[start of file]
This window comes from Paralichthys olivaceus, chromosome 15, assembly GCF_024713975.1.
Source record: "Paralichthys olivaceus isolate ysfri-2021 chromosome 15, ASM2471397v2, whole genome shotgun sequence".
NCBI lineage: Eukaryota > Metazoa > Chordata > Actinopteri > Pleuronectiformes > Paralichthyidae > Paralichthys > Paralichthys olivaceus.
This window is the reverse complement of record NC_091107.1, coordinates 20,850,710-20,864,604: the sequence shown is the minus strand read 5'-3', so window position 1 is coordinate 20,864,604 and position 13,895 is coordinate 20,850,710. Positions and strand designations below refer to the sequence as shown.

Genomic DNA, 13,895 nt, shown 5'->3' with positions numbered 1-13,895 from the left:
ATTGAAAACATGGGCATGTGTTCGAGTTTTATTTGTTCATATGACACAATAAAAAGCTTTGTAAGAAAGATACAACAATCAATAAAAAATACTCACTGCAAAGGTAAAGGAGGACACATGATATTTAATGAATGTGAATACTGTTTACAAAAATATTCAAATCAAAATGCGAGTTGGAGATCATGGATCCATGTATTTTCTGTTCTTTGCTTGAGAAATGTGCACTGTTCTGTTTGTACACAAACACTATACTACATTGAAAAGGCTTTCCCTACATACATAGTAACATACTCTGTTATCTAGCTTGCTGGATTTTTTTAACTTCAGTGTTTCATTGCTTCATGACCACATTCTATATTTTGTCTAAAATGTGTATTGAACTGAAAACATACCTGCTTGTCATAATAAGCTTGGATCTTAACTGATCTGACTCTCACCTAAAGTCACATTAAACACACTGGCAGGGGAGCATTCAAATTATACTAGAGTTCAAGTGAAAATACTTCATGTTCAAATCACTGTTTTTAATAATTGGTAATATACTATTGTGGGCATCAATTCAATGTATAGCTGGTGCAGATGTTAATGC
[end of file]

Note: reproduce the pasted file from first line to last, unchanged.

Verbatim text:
This window comes from Paralichthys olivaceus, chromosome 15, assembly GCF_024713975.1.
Source record: "Paralichthys olivaceus isolate ysfri-2021 chromosome 15, ASM2471397v2, whole genome shotgun sequence".
NCBI lineage: Eukaryota > Metazoa > Chordata > Actinopteri > Pleuronectiformes > Paralichthyidae > Paralichthys > Paralichthys olivaceus.
This window is the reverse complement of record NC_091107.1, coordinates 20,850,710-20,864,604: the sequence shown is the minus strand read 5'-3', so window position 1 is coordinate 20,864,604 and position 13,895 is coordinate 20,850,710. Positions and strand designations below refer to the sequence as shown.

Genomic DNA, 13,895 nt, shown 5'->3' with positions numbered 1-13,895 from the left:
ATTGAAAACATGGGCATGTGTTCGAGTTTTATTTGTTCATATGACACAATAAAAAGCTTTGTAAGAAAGATACAACAATCAATAAAAAATACTCACTGCAAAGGTAAAGGAGGACACATGATATTTAATGAATGTGAATACTGTTTACAAAAATATTCAAATCAAAATGCGAGTTGGAGATCATGGATCCATGTATTTTCTGTTCTTTGCTTGAGAAATGTGCACTGTTCTGTTTGTACACAAACACTATACTACATTGAAAAGGCTTTCCCTACATACATAGTAACATACTCTGTTATCTAGCTTGCTGGATTTTTTTAACTTCAGTGTTTCATTGCTTCATGACCACATTCTATATTTTGTCTAAAATGTGTATTGAACTGAAAACATACCTGCTTGTCATAATAAGCTTGGATCTTAACTGATCTGACTCTCACCTAAAGTCACATTAAACACACTGGCAGGGGAGCATTCAAATTATACTAGAGTTCAAGTGAAAATACTTCATGTTCAAATCACTGTTTTTAATAATTGGTAATATACTATTGTGGGCATCAATTCAATGTATAGCTGGTGCAGATGTTAATGC